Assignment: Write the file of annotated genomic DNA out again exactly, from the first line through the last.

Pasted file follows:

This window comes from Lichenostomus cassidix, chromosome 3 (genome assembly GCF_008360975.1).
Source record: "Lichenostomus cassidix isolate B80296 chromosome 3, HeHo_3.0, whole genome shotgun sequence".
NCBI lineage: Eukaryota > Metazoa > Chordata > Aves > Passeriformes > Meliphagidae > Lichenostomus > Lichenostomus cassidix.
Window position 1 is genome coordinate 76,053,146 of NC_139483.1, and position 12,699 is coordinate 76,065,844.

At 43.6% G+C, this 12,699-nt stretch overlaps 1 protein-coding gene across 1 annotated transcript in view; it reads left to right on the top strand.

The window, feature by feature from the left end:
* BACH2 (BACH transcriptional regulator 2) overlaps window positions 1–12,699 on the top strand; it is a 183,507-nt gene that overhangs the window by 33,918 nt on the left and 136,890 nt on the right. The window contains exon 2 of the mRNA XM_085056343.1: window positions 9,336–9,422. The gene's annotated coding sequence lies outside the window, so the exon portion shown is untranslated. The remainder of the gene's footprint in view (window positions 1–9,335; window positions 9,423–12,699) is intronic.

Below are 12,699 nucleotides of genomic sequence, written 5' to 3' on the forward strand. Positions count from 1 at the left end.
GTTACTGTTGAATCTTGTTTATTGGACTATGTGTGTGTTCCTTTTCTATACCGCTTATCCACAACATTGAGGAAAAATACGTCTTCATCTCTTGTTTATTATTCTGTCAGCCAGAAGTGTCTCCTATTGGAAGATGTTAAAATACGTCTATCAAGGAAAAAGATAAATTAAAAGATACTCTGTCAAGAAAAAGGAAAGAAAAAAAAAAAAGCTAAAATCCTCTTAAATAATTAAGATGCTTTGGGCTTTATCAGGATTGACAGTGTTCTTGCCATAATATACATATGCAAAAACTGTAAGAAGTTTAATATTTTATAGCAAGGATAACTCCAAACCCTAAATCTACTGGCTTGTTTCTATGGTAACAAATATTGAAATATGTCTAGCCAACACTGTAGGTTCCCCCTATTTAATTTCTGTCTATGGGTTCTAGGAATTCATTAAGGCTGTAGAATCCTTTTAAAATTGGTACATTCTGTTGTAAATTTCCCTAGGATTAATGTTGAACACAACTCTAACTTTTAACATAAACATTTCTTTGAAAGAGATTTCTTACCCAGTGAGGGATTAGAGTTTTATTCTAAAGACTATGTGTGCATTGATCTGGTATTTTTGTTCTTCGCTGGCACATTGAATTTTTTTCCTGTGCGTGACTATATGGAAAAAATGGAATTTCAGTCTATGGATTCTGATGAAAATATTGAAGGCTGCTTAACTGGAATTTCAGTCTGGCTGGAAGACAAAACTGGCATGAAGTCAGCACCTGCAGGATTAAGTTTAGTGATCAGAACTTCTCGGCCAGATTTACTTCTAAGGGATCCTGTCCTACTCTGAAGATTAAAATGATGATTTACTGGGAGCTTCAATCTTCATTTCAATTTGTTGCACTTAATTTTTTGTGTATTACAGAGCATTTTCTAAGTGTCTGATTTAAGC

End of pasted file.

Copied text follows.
This window comes from Lichenostomus cassidix, chromosome 3 (genome assembly GCF_008360975.1).
Source record: "Lichenostomus cassidix isolate B80296 chromosome 3, HeHo_3.0, whole genome shotgun sequence".
NCBI lineage: Eukaryota > Metazoa > Chordata > Aves > Passeriformes > Meliphagidae > Lichenostomus > Lichenostomus cassidix.
Window position 1 is genome coordinate 76,053,146 of NC_139483.1, and position 12,699 is coordinate 76,065,844.

At 43.6% G+C, this 12,699-nt stretch overlaps 1 protein-coding gene across 1 annotated transcript in view; it reads left to right on the top strand.

The window, feature by feature from the left end:
* BACH2 (BACH transcriptional regulator 2) overlaps window positions 1–12,699 on the top strand; it is a 183,507-nt gene that overhangs the window by 33,918 nt on the left and 136,890 nt on the right. The window contains exon 2 of the mRNA XM_085056343.1: window positions 9,336–9,422. The gene's annotated coding sequence lies outside the window, so the exon portion shown is untranslated. The remainder of the gene's footprint in view (window positions 1–9,335; window positions 9,423–12,699) is intronic.

Below are 12,699 nucleotides of genomic sequence, written 5' to 3' on the forward strand. Positions count from 1 at the left end.
GTTACTGTTGAATCTTGTTTATTGGACTATGTGTGTGTTCCTTTTCTATACCGCTTATCCACAACATTGAGGAAAAATACGTCTTCATCTCTTGTTTATTATTCTGTCAGCCAGAAGTGTCTCCTATTGGAAGATGTTAAAATACGTCTATCAAGGAAAAAGATAAATTAAAAGATACTCTGTCAAGAAAAAGGAAAGAAAAAAAAAAAAGCTAAAATCCTCTTAAATAATTAAGATGCTTTGGGCTTTATCAGGATTGACAGTGTTCTTGCCATAATATACATATGCAAAAACTGTAAGAAGTTTAATATTTTATAGCAAGGATAACTCCAAACCCTAAATCTACTGGCTTGTTTCTATGGTAACAAATATTGAAATATGTCTAGCCAACACTGTAGGTTCCCCCTATTTAATTTCTGTCTATGGGTTCTAGGAATTCATTAAGGCTGTAGAATCCTTTTAAAATTGGTACATTCTGTTGTAAATTTCCCTAGGATTAATGTTGAACACAACTCTAACTTTTAACATAAACATTTCTTTGAAAGAGATTTCTTACCCAGTGAGGGATTAGAGTTTTATTCTAAAGACTATGTGTGCATTGATCTGGTATTTTTGTTCTTCGCTGGCACATTGAATTTTTTTCCTGTGCGTGACTATATGGAAAAAATGGAATTTCAGTCTATGGATTCTGATGAAAATATTGAAGGCTGCTTAACTGGAATTTCAGTCTGGCTGGAAGACAAAACTGGCATGAAGTCAGCACCTGCAGGATTAAGTTTAGTGATCAGAACTTCTCGGCCAGATTTACTTCTAAGGGATCCTGTCCTACTCTGAAGATTAAAATGATGATTTACTGGGAGCTTCAATCTTCATTTCAATTTGTTGCACTTAATTTTTTGTGTATTACAGAGCATTTTCTAAGTGTCTGATTTAAGC